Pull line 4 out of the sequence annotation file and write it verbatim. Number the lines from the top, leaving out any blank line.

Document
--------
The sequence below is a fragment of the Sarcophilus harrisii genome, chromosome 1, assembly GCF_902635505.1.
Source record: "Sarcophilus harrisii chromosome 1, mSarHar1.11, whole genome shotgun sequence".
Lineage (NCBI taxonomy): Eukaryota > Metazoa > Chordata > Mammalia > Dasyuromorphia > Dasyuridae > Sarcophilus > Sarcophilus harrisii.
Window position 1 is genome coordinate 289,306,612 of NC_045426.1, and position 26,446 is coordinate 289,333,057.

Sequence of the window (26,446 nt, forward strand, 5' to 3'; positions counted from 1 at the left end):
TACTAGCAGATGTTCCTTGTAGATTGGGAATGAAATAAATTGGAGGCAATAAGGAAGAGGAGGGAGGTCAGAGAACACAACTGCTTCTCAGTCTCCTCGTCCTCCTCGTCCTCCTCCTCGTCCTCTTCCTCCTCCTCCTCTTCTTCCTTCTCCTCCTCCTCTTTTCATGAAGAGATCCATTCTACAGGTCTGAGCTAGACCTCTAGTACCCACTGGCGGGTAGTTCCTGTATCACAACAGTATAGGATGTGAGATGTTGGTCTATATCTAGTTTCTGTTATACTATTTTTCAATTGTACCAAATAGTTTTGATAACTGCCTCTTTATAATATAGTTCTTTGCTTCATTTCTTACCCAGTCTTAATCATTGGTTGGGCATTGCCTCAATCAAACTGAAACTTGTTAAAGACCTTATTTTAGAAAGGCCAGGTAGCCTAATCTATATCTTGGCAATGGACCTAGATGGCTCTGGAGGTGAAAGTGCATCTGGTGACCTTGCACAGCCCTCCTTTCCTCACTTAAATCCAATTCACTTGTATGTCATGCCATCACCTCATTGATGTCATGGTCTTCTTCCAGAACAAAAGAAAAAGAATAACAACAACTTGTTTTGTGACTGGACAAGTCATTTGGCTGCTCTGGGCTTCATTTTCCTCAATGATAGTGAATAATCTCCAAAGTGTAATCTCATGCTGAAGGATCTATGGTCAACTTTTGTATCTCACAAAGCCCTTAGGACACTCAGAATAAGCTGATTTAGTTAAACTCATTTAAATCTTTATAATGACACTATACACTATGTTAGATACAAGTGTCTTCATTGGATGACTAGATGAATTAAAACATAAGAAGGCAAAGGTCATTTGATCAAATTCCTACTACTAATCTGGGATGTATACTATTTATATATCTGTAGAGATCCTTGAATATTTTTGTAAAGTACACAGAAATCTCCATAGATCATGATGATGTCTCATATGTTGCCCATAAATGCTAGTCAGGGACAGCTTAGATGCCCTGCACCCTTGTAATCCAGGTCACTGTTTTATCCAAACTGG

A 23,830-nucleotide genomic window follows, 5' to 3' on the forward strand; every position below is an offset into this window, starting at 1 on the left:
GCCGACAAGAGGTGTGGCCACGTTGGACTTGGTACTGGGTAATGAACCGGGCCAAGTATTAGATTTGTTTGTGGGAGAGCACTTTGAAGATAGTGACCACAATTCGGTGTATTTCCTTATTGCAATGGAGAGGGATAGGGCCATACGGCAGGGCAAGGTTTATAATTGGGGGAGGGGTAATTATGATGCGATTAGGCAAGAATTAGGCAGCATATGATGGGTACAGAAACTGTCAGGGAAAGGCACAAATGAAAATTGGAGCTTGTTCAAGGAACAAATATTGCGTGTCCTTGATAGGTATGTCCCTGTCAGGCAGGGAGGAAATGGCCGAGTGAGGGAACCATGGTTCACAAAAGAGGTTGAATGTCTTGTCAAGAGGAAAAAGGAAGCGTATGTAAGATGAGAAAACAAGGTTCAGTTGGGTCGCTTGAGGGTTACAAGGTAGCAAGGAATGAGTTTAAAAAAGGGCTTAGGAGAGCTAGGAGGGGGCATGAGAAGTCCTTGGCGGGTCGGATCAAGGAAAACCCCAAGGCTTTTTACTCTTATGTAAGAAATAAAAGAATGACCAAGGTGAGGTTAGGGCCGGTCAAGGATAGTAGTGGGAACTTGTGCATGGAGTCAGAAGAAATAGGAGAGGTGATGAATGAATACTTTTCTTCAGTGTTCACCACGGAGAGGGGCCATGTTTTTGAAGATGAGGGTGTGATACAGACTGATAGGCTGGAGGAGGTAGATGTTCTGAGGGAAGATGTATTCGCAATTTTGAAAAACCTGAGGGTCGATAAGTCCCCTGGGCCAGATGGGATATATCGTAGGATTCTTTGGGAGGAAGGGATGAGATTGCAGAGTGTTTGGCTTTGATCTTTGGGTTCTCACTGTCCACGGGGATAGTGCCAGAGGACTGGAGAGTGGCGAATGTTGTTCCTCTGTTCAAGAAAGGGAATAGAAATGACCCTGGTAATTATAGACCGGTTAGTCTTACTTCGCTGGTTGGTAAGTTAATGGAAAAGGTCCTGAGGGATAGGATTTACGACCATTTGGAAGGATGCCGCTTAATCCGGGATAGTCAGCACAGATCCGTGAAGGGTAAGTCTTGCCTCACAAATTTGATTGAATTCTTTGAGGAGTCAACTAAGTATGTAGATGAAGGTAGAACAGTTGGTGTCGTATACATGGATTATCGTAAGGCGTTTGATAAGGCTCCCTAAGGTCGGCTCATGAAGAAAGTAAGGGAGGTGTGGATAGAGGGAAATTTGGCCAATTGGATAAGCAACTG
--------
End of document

Window position 1 is genome coordinate 289,306,612 of NC_045426.1, and position 26,446 is coordinate 289,333,057.